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=begin pod
=TITLE class Str
class Str is Cool does Stringy { }
Built-in class for strings. Objects of type C<Str> are immutable.
=head1 Methods
=head2 chop
multi sub chop(Str:D) returns Str:D
multi method chop(Str:D:) returns Str:D
Returns the string with one character removed from the end.
=head2 chomp
multi sub chomp(Str:D ) returns Str:D
multi method chomp(Str:D:) returns Str:D
Returns the string with a logical newline removed from the end.
=head2 lc
multi sub lc(Str:D ) returns Str:D
multi method lc(Str:D:) returns Str:D
Returns a lower-case version of the string.
=head2 uc
multi sub uc(Str:D ) returns Str:D
multi method uc(Str:D:) returns Str:D
Returns an uppercase version of the string.
=head2 fc
multi sub fc(Str:D ) returns Str:D
multi method fc(Str:D:) returns Str:D
Does a Unicode "fold case" operation suitable for doing caseless
string comparisons. (In general, the returned string is unlikely to
be useful for any purpose other than comparison.)
(Not implemented in Rakudo and Niecza)
=head2 tc
multi sub tc(Str:D ) returns Str:D
multi method tc(Str:D:) returns Str:D
Does a Unicode "titlecase" operation, that is changes the first character in
the string to title case, or to upper case if the character has no title case
mapping
(Not implemented in Rakudo and Niecza)
=head2 tclc
multi sub tclc(Str:D ) returns Str:D
multi method tclc(Str:D:) returns Str:D
Turns the first character to title case, and all other characters to lower
case
(not implemented in Niecza)
=head2 tcuc
multi sub tcuc(Str:D ) returns Str:D
multi method tcuc(Str:D:) returns Str:D
Turns the first character to title case, and all other characters to upper
case
(Not implemented in Rakudo and Niecza)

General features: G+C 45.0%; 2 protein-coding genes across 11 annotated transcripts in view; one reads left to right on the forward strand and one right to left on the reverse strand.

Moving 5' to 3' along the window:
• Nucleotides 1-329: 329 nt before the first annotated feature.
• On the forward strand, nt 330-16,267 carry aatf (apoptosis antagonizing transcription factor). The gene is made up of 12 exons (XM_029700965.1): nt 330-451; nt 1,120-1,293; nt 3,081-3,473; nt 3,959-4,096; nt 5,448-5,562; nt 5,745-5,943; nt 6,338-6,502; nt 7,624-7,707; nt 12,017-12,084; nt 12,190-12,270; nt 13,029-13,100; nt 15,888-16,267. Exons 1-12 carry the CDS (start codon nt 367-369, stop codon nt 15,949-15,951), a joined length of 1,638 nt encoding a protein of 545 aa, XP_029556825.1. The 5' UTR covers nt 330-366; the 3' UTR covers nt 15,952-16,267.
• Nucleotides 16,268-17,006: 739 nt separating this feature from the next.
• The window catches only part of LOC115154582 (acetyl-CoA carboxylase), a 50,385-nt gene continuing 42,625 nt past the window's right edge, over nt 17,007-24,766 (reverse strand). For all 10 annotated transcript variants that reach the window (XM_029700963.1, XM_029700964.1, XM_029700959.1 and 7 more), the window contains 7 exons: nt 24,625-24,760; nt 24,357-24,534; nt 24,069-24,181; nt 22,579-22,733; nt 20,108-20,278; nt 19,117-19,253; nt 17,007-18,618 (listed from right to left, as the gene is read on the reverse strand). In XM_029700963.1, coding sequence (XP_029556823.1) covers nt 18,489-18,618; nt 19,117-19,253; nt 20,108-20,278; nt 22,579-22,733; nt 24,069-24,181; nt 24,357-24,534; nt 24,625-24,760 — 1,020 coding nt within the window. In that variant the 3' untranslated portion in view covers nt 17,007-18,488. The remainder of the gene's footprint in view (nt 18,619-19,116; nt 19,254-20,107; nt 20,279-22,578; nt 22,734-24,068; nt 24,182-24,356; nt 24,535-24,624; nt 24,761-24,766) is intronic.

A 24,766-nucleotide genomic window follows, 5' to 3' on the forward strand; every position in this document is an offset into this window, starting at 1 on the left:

=head2 wordcase
multi sub wordcase(Str:D :&filter = &lc, :%exceptions = set()) returns Str
multi method wordcase(Str:D: :&filter = &lc, :%exceptions = set()) returns Str
Performs a Unicode titlecase operation on the first character of
each word of the string (as defined by a regex C<«> boundary),
and forces the rest of the letters through a filter that defaults
to L<lc>. After this operation, if any exceptions are supplied and
if the word is found in the set of exceptions, the first character is also
forced through the filter. Note that the exceptions must be spelled with
an initial titlecase, such as "By" or "And", to produce "by" or "and".
(Not implemented in Rakudo and Niecza)
=head2 lcfirst
Perl 6 does not have a C<lcfirst> function.
=head2 ucfirst
Perl 6 does not have a C<ucfirst> function. See L<tc>.
=head2 length
Perl 6 does not have a C<length> function. See L<chars> or L<elems>.
=head2 chars
multi sub chars(Str:D ) returns Int:D
multi method chars(Str:D:) returns Int:D
Returns the number of characters in the string in the current
(lexically scoped) idea of what a normal character is, usually graphemes.
=head2 encode
multi method encode(Str:D: $encoding = $?ENC, $nf = $?NF) returns Buf
Returns a L<Buf> which represents the original string in the given encoding
and normal form. The actual return type is as specific as possible, so
C<$str.encode('UTF-8')> returns a C<utf8> object,
C<$str.encode('ISO-8859-1')> a C<buf8>.
=head2 index
multi sub index(Str:D, Str:D $needle, Int $startpos = 0) returns StrPos
multi method index(Str:D: Str:D $needle, Int $startpos = 0) returns StrPos
Searches for C<$needle> in the string starting from C<$startpos>. It returns
the offset into the string where C<$needle> was found, and an undefined value
if it was not found.
Examples:
say index "Camelia is a butterfly", "a"; # 1
say index "Camelia is a butterfly", "a", 2; #6
say index "Camelia is a butterfly", "er"; # 17
say index "Camelia is a butterfly", "Camel"; # 0
say index "Camelia is a butterfly", "Onion"; # Int()
say index("Camelia is a butterfly", "Onion").defined ?? 'OK' !! 'NOT'; # NOT
=head2 rindex
multi sub rindex(Str:D $haystack, Str:D $needle, Int $startpos = $haystack.chars) returns StrPos
multi method rindex(Str:D $haystack: Str:D $needle, Int $startpos = $haystack.chars) returns StrPos